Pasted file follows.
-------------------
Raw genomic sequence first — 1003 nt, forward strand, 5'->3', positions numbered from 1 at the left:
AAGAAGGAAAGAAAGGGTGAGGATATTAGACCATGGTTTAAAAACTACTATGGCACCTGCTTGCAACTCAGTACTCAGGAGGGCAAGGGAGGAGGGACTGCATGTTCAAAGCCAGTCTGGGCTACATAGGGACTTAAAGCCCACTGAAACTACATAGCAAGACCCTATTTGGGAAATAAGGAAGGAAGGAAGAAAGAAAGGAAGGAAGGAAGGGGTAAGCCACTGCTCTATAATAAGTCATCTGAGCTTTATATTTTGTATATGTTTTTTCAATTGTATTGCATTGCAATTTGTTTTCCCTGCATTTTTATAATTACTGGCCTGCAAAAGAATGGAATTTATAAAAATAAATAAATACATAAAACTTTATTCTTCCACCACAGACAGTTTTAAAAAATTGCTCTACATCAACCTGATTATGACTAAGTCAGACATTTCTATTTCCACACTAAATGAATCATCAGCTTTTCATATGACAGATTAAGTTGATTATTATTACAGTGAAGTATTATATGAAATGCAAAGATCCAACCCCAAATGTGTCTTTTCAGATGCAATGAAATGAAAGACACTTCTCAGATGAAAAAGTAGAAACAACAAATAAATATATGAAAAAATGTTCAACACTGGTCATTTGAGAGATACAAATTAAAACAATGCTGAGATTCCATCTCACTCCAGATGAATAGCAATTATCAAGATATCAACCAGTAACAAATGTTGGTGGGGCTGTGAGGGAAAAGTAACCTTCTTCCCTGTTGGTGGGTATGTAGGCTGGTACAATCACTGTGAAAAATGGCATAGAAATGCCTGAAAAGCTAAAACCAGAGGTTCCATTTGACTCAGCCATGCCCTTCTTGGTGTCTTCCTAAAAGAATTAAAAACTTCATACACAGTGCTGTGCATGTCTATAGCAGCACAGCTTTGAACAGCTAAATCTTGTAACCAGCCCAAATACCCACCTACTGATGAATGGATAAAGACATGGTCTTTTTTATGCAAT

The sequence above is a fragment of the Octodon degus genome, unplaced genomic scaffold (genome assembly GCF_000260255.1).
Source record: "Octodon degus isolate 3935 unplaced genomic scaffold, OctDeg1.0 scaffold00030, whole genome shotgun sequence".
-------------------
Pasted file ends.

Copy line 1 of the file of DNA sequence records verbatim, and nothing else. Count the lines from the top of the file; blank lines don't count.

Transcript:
Raw genomic sequence first — 1003 nt, forward strand, 5'->3', positions numbered from 1 at the left: